With respect to the amount 67 the drive rod 38 is limited in extending out from the through bores 22, it should be noted that in practice there will be a certain amount of play in the preferred distances provided. Referring to
Continuing reference to
To achieve the preset distance 67 desired for the drive rod projecting end 48 relative to the guide block lower surface 54, the effective length of the drive rod 38 relative to the length of the guide block through bores 22 is closely coordinated. In this regard, the tool nose 44 is preferably configured to register or fit into an upper portion 76 of the guide block bores 22 so that the fully extended drive rod portion 40 need not traverse the entire length of the block bores 22 for projecting out from the lower ends thereof. As can be seen in
As mentioned above, the nose 44 of the gun 28 and the upper portion 76 of the guide bores 22 are configured to allow the gun nose 44 to register therein. Referring more specifically
In addition, the axial length of the upper bore portion 76 is longer than that of the lower, nose insertion portion 78 so that with the surfaces 36 and 82 engaged, the distal end 84 of the nose 44 will remain raised relative to the axially inner or lower end of the bore portion 76 in which it has been inserted. This is advantageous because in the preferred and illustrated form, the upper portions 76 of the bore 22 are counterbored to have a larger diameter than the lower, rivet receiving bore portions 52. Accordingly, by sizing the nose portion 78 to have a smaller axial length than the bore portion 76, the nose end 84 does not abut against a narrow diameter surface in the bores 22 each have the nose 44 is inserted in the bore portions 76 so as to avoid potential damaging contact therewith.
It is preferred that the transition surface 86 between the large diameter bore potion 76 and smaller diameter rivet guiding portion 52 be tapered, as can be seen best in
The rivets are collated so as to be releasably carried by a molded strip 90 including several plate portions 92 as described in applicants assignee's co-pending U.S. patent application Ser. No. 10/823,878, which is hereby incorporated by reference as if reproduced in its entirety herein. As shown, the block body 34 is provided with four sets of through bores 22 each arranged in a pattern similar to the pattern of rivet apertures 32 in the belt fasteners 12. Accordingly, the collated strip 90 carries the rivets 24 so that they are also arranged in the same pattern as the bores 22 and belt fastener apertures 32.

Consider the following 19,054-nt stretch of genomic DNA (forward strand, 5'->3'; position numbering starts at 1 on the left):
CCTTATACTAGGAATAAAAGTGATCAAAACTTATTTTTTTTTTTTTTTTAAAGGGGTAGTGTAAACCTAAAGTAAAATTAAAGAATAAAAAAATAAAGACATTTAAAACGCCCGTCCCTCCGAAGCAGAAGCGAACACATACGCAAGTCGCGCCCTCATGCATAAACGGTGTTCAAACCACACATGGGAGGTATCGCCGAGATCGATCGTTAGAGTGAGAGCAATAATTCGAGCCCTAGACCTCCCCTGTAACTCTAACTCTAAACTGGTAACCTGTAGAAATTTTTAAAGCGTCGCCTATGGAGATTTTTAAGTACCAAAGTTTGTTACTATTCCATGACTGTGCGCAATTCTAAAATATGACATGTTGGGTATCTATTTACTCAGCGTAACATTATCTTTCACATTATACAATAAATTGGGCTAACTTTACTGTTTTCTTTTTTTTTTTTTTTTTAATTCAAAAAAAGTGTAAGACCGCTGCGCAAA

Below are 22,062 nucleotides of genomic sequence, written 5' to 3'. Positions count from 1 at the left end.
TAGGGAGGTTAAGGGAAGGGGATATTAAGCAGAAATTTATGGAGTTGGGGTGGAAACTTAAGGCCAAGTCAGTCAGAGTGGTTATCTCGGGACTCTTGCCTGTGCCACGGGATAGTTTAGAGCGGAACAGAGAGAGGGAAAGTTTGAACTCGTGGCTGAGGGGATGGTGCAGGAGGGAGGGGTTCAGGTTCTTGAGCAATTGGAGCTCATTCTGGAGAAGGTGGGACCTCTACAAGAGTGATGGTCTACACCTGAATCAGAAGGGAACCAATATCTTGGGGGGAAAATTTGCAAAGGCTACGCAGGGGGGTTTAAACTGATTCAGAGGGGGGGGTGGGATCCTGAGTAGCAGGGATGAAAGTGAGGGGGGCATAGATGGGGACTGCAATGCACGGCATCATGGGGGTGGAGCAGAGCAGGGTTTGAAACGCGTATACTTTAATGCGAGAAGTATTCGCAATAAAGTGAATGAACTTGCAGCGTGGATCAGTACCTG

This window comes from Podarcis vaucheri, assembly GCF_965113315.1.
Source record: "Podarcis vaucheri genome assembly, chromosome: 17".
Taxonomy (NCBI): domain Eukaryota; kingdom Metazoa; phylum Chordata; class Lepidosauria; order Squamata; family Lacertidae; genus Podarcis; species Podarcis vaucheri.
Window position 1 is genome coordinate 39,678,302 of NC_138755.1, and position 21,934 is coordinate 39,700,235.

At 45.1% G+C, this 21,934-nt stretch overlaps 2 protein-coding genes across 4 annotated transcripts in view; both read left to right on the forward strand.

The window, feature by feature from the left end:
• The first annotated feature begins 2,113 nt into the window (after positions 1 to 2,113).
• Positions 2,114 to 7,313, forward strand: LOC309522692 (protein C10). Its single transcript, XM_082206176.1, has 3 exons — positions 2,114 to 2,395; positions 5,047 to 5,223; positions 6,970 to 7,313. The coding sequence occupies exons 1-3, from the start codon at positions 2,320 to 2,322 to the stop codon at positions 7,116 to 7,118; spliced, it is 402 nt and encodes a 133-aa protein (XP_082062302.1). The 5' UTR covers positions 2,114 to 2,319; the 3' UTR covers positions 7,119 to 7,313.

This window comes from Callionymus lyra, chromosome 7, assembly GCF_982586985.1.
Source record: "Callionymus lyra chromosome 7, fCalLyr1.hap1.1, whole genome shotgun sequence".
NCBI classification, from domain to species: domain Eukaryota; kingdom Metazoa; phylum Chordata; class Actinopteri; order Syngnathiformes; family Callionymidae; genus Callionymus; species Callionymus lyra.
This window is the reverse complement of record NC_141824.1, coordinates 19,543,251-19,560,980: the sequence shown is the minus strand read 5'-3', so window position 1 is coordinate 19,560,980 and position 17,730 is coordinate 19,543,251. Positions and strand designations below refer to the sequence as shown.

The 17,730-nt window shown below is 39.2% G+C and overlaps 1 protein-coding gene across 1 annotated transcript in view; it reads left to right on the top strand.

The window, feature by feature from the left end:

With four sets of rivets 24 carried by the collated strip 90 and with five rivets 24 in a set as carried by a plate portion 92, the collated strip 90 allows a user to simultaneously load twenty rivets 24 into the corresponding number of through bores 22 formed in the block body 34. Manifestly, the number of sets of rivets 24 and number of rivets 24 in a set can vary widely from that shown herein. For instance, it is also contemplated that eight rivet fasteners 12 could be installed with the system 10 so that each of the four plate portions 92 has eight rivets depending therefrom with a corresponding number of through bores 22 formed in the block body 34 and apertures 32 in the fastener plates. Accordingly, in this instance, the collated strip 90 would allow a user to substantially simultaneously insert thirty-two rivets 24 in the block bores 22.
The washer guide members 88 are closely sized to have an outer diameter that is approximately the same as that of the diameter of the lower bore portions 52 so that there is a close slide fit therebetween, similar to the upper rivet head 50. With the exemplary dimensions previously provided for the bore portions 52 and rivet heads 50, the washer members 88 preferably have a diameter of approximately 0.312 inch. Thus, the upper rivet head 50 and the guide member 88 are provided with a similar diameter for keeping the rivet properly aligned in the bore portion 52. With the relatively large number of rivets 24 that are simultaneously inserted into the bores 22 via the collated strip 90, it would be very difficult and time consuming to try to properly align all of the rivets 24 including the guide members 88 thereon with the bore portions 52 without the provision of the tapered, lead in surface 86 in the bores 22. In other words, if instead of the transition, tapered surface 86, a radially extending shoulder was provided between the bore portions 52 and 76, it is likely that several rivets 24 would get hung up on such a radial surface in the bores 22 due to the presence of the radially enlarged guide members 88. On the other hand, with the tapered surface 86 leading the rivets 24 and nails 26 into the lower rivet receiving bore portion 52, it has been found that a user is able to slide all of the rivets 24 relatively freely and easily into position in the bores 22, and specifically down into the lower rivet receiving portions 52 thereof, as shown in